One Size Doesn’t Fit

People ask me, “How can I convince someone to study A.T. who I think could benefit from it?”

There are a number of approaches. Make an appeal of benefits, taking into account what is important to the person themselves. The other approach is to relate how Alexander Technique has helped you personally. If they know you, they’ll be impressed.

People do so many unique and confounding things to twist their bodies into strange shapes. This is why many Alexander teachers believe that it’s useless to speculate what could be wrong. Alexander’s technique works to address the root of the issue, but the people need to be present because there is no way to generalize about specific problems. Everyone is a different sort of twisted, although there are common themes. An Alexander teacher would need more of a movie showing in real time the way someone moves, (rather than a photo,) just as a gait laboratory needs someone to be tested in the lab. Quality of motion can be analyzed, but circumstances need to be right for the equipment to work. Many Alexander teachers actually need to put hands-on in order to get this information reliably.

Because Alexander Technique is education, it’s often tricky to show what is going on to the person involved. Everyone is oriented towards a different starting point. Alexander teachers are famous for giving an order for one student to follow, and then rescinding & changing what they just said for another student. This is because everyone responds to commands in different ways. Even if an Alexander teacher can get a student to stop doing what is pulling them out of shape in ways that can be noticed – the way each person can undo that for themselves on the inside can be quite a different route. Often these differences are so subtle as to be unnoticeable to those untrained to spot them. Common experience is: if a person stops doing what they customarily do, they feel strange. Commonly, a shying away from unfamiliarity will make most people immediately pull themselves back into their habit. A tolerance or ability to welcome unfamiliarity is one of the values that an Alexander teacher sells to their students, along with the value of efficiency or effortlessness.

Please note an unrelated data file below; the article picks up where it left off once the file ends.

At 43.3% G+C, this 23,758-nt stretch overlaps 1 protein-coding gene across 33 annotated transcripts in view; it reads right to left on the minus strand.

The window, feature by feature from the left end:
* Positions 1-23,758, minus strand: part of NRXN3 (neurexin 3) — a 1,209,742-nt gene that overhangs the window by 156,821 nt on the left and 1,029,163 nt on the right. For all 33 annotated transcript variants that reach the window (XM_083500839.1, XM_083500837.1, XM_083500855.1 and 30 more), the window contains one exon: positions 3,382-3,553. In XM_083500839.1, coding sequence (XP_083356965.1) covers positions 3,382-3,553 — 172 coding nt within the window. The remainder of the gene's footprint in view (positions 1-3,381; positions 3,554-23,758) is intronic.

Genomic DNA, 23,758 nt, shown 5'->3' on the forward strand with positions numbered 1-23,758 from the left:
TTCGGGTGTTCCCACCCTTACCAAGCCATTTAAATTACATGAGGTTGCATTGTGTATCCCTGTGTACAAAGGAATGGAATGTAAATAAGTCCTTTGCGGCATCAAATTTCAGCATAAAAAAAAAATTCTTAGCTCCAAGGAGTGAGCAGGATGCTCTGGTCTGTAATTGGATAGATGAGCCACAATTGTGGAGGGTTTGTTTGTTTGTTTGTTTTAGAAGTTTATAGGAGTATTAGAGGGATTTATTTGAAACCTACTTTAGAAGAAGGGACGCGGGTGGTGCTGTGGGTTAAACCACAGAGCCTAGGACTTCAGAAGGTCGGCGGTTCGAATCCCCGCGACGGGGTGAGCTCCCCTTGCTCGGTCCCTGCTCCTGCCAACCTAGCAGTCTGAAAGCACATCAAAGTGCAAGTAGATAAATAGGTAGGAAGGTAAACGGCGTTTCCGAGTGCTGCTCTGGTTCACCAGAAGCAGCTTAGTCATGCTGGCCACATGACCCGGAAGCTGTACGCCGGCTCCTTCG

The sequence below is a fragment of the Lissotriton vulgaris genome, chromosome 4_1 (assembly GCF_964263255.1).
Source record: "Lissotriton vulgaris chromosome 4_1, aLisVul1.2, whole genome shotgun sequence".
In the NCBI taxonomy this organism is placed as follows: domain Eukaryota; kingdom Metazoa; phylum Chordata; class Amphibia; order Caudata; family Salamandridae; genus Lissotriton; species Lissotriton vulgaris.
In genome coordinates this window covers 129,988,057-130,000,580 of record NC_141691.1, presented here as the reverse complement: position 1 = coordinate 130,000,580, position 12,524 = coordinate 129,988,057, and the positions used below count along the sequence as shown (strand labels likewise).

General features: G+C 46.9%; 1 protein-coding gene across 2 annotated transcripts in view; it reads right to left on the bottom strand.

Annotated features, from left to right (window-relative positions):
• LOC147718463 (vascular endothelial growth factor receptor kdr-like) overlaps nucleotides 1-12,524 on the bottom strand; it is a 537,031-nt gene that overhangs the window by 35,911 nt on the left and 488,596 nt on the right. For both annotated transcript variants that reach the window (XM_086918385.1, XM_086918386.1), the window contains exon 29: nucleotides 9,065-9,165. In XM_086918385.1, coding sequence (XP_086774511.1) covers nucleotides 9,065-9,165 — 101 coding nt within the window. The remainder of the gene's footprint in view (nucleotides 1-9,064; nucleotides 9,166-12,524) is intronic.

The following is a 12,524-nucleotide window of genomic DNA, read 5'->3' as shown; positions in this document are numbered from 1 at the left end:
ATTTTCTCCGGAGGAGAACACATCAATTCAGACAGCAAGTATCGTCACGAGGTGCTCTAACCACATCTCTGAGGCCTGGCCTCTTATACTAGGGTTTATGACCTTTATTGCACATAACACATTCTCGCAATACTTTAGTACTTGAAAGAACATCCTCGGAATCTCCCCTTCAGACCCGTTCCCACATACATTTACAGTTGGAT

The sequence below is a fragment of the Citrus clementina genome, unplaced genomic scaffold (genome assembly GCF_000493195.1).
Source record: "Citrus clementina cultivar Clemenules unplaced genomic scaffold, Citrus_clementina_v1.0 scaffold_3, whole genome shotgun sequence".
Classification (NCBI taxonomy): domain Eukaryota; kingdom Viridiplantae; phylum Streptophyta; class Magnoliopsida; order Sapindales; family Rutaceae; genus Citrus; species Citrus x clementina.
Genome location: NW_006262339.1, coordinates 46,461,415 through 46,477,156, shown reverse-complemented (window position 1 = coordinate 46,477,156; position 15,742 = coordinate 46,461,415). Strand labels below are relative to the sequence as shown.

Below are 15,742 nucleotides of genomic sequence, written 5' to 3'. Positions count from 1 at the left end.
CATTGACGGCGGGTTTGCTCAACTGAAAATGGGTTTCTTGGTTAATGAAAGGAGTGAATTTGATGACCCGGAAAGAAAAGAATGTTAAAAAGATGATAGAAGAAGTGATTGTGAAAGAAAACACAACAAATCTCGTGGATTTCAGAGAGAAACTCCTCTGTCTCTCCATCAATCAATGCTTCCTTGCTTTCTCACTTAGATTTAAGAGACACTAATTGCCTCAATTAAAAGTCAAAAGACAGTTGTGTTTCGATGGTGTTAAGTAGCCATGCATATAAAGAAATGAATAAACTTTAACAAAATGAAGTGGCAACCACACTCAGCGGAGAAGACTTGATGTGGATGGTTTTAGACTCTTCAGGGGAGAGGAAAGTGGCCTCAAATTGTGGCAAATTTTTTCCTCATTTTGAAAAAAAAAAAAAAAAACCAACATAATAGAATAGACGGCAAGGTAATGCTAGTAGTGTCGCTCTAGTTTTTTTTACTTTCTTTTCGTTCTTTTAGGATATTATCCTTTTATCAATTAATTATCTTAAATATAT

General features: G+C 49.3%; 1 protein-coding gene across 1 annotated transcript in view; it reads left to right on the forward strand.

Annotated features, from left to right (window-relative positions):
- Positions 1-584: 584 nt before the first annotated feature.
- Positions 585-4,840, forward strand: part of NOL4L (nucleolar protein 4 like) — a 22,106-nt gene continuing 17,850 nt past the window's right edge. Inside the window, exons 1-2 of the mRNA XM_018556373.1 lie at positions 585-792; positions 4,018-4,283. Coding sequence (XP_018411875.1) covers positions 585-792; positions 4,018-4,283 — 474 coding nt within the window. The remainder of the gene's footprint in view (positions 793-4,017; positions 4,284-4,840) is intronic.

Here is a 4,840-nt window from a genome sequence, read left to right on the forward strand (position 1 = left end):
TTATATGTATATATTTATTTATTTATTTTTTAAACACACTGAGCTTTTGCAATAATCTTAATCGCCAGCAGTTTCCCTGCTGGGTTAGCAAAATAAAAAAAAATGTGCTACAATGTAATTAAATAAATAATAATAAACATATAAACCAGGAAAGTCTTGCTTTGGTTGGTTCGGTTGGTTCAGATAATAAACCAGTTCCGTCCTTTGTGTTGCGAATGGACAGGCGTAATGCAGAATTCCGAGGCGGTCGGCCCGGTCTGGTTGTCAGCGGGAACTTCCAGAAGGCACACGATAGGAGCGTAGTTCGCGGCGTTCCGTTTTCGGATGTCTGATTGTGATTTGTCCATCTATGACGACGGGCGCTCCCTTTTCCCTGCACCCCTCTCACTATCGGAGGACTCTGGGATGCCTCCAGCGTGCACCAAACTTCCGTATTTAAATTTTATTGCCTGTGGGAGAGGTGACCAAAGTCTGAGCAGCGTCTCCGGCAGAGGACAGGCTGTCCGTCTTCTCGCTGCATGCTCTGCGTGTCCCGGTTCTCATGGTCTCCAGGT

Another surprise to many people, (it is one of the secrets of Alexander Technique) is that kinesthetic information is relative, rather than absolute truth. This means if you change the direction you’re leaning, your perception will only register difference rather than give you the absolute fact of how much or which way you are leaning. Working in front of a mirror to offer proof of what is happening is the most common strategy. But it’s certainly possible, once someone stops doing the things that are pulling them out of shape, for a person to immediately start doing it again. Habits can be instantaneous reactions.

At first you must take the teacher’s word that your senses are off kilter. It’s a hard pill to swallow for some. It’s been a common experience of Alexander teachers that, given enough time, students do experience exactly what is making their bodies hurt or look funny. This is more a question of interpretation of raw sensory data rather than jumping to conclusions of the comparison between ‘weird’ and “normal.” Students have the power to change their reactions with education. Sometimes it is truly a structural problem that A.T. can only mitigate. But most often, the question of how it is possible that a person can improve will be able to be experienced immediately during an Alexander Technique lesson. Given readiness, persistence and motivation, anyone can make those temporary benefits part of their “norm.”

Don’t we have some anecdotal evidence that Alexander Technique makes you more confident and youthfully attractive to the opposite sex? ;o)

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